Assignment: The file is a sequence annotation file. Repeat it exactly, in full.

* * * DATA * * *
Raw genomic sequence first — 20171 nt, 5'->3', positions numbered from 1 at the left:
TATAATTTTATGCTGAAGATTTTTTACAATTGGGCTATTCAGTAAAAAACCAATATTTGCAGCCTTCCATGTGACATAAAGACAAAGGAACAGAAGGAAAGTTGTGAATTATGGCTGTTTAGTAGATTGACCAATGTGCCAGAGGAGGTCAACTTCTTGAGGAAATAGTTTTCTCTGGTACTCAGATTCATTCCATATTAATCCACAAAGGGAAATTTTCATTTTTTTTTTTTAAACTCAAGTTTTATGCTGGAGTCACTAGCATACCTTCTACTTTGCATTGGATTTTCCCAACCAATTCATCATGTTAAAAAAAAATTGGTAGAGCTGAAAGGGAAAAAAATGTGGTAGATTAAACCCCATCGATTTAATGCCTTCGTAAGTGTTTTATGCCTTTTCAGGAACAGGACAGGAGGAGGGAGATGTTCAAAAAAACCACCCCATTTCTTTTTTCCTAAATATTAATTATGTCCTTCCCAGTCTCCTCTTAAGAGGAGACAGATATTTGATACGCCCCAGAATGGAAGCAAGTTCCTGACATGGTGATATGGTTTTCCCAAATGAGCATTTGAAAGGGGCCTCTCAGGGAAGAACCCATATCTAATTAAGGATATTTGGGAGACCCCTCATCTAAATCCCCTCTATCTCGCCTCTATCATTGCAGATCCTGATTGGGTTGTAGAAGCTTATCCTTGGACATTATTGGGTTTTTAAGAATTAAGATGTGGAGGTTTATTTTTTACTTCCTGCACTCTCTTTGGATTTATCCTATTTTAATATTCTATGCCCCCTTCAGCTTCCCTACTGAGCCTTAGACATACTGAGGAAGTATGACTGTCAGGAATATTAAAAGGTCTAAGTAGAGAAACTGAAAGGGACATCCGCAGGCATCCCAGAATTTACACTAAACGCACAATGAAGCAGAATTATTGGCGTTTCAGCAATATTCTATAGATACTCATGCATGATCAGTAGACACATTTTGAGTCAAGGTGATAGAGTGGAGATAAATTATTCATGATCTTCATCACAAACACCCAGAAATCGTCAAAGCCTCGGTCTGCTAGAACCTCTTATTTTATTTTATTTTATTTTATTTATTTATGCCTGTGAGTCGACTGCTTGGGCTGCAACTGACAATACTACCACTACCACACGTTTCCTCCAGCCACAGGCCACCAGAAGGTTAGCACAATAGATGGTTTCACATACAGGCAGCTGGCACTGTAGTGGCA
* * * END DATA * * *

Raw genomic sequence first — 20171 nt, 5'->3', positions numbered from 1 at the left:
TATAATTTTATGCTGAAGATTTTTTACAATTGGGCTATTCAGTAAAAAACCAATATTTGCAGCCTTCCATGTGACATAAAGACAAAGGAACAGAAGGAAAGTTGTGAATTATGGCTGTTTAGTAGATTGACCAATGTGCCAGAGGAGGTCAACTTCTTGAGGAAATAGTTTTCTCTGGTACTCAGATTCATTCCATATTAATCCACAAAGGGAAATTTTCATTTTTTTTTTTTAAACTCAAGTTTTATGCTGGAGTCACTAGCATACCTTCTACTTTGCATTGGATTTTCCCAACCAATTCATCATGTTAAAAAAAAATTGGTAGAGCTGAAAGGGAAAAAAATGTGGTAGATTAAACCCCATCGATTTAATGCCTTCGTAAGTGTTTTATGCCTTTTCAGGAACAGGACAGGAGGAGGGAGATGTTCAAAAAAACCACCCCATTTCTTTTTTCCTAAATATTAATTATGTCCTTCCCAGTCTCCTCTTAAGAGGAGACAGATATTTGATACGCCCCAGAATGGAAGCAAGTTCCTGACATGGTGATATGGTTTTCCCAAATGAGCATTTGAAAGGGGCCTCTCAGGGAAGAACCCATATCTAATTAAGGATATTTGGGAGACCCCTCATCTAAATCCCCTCTATCTCGCCTCTATCATTGCAGATCCTGATTGGGTTGTAGAAGCTTATCCTTGGACATTATTGGGTTTTTAAGAATTAAGATGTGGAGGTTTATTTTTTACTTCCTGCACTCTCTTTGGATTTATCCTATTTTAATATTCTATGCCCCCTTCAGCTTCCCTACTGAGCCTTAGACATACTGAGGAAGTATGACTGTCAGGAATATTAAAAGGTCTAAGTAGAGAAACTGAAAGGGACATCCGCAGGCATCCCAGAATTTACACTAAACGCACAATGAAGCAGAATTATTGGCGTTTCAGCAATATTCTATAGATACTCATGCATGATCAGTAGACACATTTTGAGTCAAGGTGATAGAGTGGAGATAAATTATTCATGATCTTCATCACAAACACCCAGAAATCGTCAAAGCCTCGGTCTGCTAGAACCTCTTATTTTATTTTATTTTATTTTATTTATTTATGCCTGTGAGTCGACTGCTTGGGCTGCAACTGACAATACTACCACTACCACACGTTTCCTCCAGCCACAGGCCACCAGAAGGTTAGCACAATAGATGGTTTCACATACAGGCAGCTGGCACTGTAGTGGCA